Prospective randomized trials would be desirable in SMZL+/−VL to ascertain the independent prognostic factors and the biological features of this lymphoma that predict for disease progression and drug resistance. However, at present, randomized trials have not been set up and thus, information is lacking. Therefore, this review is aimed to provide diagnostic and staging guidelines for the workup of SMZL+/−VL and outline the current treatment options based on the evidence of retrospective studies.

Prognostic factors

The Integruppo Italiano Linfomi carried out a study to assess the outcomes of SMZL to identify prognostic factors in 309 patients. Using three variables, hemoglobin level less than 12 g dl−1, LDH level greater than normal and albumin level less than 3.5 g dl−1, they grouped patients into three prognostic categories: low-risk group (41%) with no adverse factors, intermediate-risk group (34%) with one adverse factor and high-risk group (25%) with two or three adverse factors. The 5-year CSS rate was 88% for the low-risk group, 73% for the intermediate-risk group and 50% for the high-risk group.8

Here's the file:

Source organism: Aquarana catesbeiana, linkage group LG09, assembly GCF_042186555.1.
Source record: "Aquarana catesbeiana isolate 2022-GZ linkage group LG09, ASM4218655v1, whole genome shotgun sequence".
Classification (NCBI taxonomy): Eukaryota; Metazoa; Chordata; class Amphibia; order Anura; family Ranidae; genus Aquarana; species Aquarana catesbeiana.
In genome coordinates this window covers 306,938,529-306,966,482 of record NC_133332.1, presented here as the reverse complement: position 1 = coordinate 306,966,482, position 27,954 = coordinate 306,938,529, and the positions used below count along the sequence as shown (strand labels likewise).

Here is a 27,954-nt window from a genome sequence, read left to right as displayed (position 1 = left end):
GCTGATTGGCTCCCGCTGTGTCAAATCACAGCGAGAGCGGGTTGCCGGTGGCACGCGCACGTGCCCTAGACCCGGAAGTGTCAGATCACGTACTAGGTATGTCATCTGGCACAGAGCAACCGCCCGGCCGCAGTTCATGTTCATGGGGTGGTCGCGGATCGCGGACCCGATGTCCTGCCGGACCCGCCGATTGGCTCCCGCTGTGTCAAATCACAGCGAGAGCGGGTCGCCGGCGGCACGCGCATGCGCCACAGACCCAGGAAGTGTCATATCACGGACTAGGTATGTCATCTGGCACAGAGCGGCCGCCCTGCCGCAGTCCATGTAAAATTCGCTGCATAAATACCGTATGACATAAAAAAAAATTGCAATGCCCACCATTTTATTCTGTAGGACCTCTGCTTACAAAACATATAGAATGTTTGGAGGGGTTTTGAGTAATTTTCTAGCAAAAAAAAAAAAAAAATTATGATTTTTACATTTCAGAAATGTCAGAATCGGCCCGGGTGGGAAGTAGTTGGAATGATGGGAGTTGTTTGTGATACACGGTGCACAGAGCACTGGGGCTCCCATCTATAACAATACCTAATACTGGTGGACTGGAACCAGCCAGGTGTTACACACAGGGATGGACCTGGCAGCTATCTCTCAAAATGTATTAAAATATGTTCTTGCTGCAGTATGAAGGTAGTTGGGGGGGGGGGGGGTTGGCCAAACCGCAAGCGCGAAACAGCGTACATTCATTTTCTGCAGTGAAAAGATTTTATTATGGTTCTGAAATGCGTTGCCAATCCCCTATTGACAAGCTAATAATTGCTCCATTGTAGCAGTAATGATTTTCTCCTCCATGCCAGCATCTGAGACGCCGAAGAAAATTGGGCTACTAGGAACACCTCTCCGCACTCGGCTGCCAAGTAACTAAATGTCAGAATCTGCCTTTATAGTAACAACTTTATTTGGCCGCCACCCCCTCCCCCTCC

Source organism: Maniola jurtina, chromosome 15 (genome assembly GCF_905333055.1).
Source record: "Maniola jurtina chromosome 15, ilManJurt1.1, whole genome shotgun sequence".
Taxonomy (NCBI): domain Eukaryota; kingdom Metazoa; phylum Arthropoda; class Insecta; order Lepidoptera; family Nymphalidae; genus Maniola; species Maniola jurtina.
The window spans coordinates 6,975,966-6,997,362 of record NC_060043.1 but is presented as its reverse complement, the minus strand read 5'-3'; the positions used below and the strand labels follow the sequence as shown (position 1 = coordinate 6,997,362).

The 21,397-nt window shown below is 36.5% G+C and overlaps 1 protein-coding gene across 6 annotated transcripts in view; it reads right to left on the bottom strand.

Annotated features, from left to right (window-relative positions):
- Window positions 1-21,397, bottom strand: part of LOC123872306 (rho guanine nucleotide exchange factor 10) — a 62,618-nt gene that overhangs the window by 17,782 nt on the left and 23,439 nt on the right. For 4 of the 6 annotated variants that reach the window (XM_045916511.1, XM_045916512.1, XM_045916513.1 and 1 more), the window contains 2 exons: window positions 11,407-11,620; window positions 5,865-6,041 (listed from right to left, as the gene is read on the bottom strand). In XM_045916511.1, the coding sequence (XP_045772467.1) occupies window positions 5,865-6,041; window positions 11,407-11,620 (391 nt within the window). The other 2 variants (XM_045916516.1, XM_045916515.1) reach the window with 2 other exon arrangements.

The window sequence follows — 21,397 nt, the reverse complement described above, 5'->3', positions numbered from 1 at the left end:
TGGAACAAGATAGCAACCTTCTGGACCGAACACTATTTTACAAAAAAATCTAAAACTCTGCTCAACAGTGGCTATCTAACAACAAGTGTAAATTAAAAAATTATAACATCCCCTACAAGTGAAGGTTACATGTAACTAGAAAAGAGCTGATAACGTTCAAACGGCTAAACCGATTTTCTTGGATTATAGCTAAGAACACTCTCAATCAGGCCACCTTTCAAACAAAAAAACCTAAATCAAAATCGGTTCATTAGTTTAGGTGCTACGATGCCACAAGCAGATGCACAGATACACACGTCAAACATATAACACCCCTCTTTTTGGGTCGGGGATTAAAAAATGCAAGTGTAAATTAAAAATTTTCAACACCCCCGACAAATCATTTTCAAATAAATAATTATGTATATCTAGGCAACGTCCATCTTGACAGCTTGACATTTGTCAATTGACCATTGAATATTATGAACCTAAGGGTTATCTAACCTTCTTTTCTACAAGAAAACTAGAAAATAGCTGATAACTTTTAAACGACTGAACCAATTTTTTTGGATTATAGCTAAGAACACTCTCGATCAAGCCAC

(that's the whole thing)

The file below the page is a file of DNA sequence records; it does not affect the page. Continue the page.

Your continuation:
The development of lymphadenopathy, high lymphocyte count or infiltration of non-hematopoietic sites has been also found to be associated with progression and shorter overall survival and progression-free survival.9, 10 Progression may be associated with histological transformation to large-cell lymphoma, as described in 13% of a series of SMZL.14